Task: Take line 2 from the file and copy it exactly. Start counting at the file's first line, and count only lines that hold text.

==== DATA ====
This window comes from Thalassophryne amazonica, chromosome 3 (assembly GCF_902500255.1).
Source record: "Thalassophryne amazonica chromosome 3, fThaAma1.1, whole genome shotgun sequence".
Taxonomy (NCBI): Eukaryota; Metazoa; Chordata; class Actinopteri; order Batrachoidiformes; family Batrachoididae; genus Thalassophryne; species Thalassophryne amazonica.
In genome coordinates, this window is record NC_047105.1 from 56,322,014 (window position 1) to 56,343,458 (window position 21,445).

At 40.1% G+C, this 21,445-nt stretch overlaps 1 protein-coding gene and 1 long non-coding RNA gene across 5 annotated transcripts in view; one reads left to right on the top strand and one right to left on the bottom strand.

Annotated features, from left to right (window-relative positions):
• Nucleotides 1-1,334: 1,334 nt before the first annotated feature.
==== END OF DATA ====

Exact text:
Source record: "Thalassophryne amazonica chromosome 3, fThaAma1.1, whole genome shotgun sequence".